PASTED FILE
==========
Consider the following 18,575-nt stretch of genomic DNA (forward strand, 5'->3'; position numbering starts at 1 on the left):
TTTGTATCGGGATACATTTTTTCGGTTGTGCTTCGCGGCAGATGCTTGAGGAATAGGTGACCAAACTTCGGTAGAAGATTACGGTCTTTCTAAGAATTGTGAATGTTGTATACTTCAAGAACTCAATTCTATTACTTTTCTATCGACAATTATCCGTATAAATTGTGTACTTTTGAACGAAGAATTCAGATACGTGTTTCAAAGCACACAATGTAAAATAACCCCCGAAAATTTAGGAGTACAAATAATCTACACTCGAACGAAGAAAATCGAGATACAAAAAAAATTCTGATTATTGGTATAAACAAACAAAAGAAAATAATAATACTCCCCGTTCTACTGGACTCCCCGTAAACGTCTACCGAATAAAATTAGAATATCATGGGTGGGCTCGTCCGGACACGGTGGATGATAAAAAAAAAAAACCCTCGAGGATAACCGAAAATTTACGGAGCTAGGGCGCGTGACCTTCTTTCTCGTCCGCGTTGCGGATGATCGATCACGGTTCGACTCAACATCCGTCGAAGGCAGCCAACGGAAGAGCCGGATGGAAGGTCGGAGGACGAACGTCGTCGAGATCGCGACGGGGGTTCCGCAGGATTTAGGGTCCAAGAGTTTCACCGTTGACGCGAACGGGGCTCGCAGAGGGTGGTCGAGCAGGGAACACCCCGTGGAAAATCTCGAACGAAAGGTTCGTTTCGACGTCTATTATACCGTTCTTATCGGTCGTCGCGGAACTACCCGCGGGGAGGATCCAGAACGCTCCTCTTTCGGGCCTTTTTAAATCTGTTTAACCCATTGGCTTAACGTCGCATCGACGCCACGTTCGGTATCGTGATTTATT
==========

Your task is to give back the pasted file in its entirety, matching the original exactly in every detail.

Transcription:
Consider the following 18,575-nt stretch of genomic DNA (forward strand, 5'->3'; position numbering starts at 1 on the left):
TTTGTATCGGGATACATTTTTTCGGTTGTGCTTCGCGGCAGATGCTTGAGGAATAGGTGACCAAACTTCGGTAGAAGATTACGGTCTTTCTAAGAATTGTGAATGTTGTATACTTCAAGAACTCAATTCTATTACTTTTCTATCGACAATTATCCGTATAAATTGTGTACTTTTGAACGAAGAATTCAGATACGTGTTTCAAAGCACACAATGTAAAATAACCCCCGAAAATTTAGGAGTACAAATAATCTACACTCGAACGAAGAAAATCGAGATACAAAAAAAATTCTGATTATTGGTATAAACAAACAAAAGAAAATAATAATACTCCCCGTTCTACTGGACTCCCCGTAAACGTCTACCGAATAAAATTAGAATATCATGGGTGGGCTCGTCCGGACACGGTGGATGATAAAAAAAAAAAACCCTCGAGGATAACCGAAAATTTACGGAGCTAGGGCGCGTGACCTTCTTTCTCGTCCGCGTTGCGGATGATCGATCACGGTTCGACTCAACATCCGTCGAAGGCAGCCAACGGAAGAGCCGGATGGAAGGTCGGAGGACGAACGTCGTCGAGATCGCGACGGGGGTTCCGCAGGATTTAGGGTCCAAGAGTTTCACCGTTGACGCGAACGGGGCTCGCAGAGGGTGGTCGAGCAGGGAACACCCCGTGGAAAATCTCGAACGAAAGGTTCGTTTCGACGTCTATTATACCGTTCTTATCGGTCGTCGCGGAACTACCCGCGGGGAGGATCCAGAACGCTCCTCTTTCGGGCCTTTTTAAATCTGTTTAACCCATTGGCTTAACGTCGCATCGACGCCACGTTCGGTATCGTGATTTATT